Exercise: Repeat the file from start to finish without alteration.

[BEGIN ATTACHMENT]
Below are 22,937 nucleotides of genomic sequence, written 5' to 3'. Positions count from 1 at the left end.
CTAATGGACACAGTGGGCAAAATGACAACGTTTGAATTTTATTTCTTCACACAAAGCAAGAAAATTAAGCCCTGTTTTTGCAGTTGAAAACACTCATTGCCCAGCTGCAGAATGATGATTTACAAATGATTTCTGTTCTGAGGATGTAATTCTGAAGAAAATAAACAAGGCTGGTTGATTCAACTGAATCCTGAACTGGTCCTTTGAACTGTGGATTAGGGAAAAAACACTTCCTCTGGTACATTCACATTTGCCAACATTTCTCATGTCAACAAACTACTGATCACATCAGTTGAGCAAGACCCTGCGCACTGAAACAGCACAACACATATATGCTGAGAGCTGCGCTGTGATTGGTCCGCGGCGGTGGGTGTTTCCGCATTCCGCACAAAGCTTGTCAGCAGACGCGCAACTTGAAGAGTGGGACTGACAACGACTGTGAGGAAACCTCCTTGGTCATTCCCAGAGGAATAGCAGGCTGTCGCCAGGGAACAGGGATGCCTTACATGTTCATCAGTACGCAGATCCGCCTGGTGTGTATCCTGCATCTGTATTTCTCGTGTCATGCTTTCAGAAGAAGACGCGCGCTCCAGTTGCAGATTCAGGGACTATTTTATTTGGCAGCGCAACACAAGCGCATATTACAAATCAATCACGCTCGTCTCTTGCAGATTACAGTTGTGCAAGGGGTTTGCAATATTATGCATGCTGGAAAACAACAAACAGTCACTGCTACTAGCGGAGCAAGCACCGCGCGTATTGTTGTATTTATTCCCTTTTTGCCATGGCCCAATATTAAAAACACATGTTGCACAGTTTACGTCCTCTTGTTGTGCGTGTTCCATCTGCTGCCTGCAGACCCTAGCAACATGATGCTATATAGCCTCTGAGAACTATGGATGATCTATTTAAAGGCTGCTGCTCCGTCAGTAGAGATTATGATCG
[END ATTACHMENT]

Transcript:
Below are 22,937 nucleotides of genomic sequence, written 5' to 3'. Positions count from 1 at the left end.
CTAATGGACACAGTGGGCAAAATGACAACGTTTGAATTTTATTTCTTCACACAAAGCAAGAAAATTAAGCCCTGTTTTTGCAGTTGAAAACACTCATTGCCCAGCTGCAGAATGATGATTTACAAATGATTTCTGTTCTGAGGATGTAATTCTGAAGAAAATAAACAAGGCTGGTTGATTCAACTGAATCCTGAACTGGTCCTTTGAACTGTGGATTAGGGAAAAAACACTTCCTCTGGTACATTCACATTTGCCAACATTTCTCATGTCAACAAACTACTGATCACATCAGTTGAGCAAGACCCTGCGCACTGAAACAGCACAACACATATATGCTGAGAGCTGCGCTGTGATTGGTCCGCGGCGGTGGGTGTTTCCGCATTCCGCACAAAGCTTGTCAGCAGACGCGCAACTTGAAGAGTGGGACTGACAACGACTGTGAGGAAACCTCCTTGGTCATTCCCAGAGGAATAGCAGGCTGTCGCCAGGGAACAGGGATGCCTTACATGTTCATCAGTACGCAGATCCGCCTGGTGTGTATCCTGCATCTGTATTTCTCGTGTCATGCTTTCAGAAGAAGACGCGCGCTCCAGTTGCAGATTCAGGGACTATTTTATTTGGCAGCGCAACACAAGCGCATATTACAAATCAATCACGCTCGTCTCTTGCAGATTACAGTTGTGCAAGGGGTTTGCAATATTATGCATGCTGGAAAACAACAAACAGTCACTGCTACTAGCGGAGCAAGCACCGCGCGTATTGTTGTATTTATTCCCTTTTTGCCATGGCCCAATATTAAAAACACATGTTGCACAGTTTACGTCCTCTTGTTGTGCGTGTTCCATCTGCTGCCTGCAGACCCTAGCAACATGATGCTATATAGCCTCTGAGAACTATGGATGATCTATTTAAAGGCTGCTGCTCCGTCAGTAGAGATTATGATCG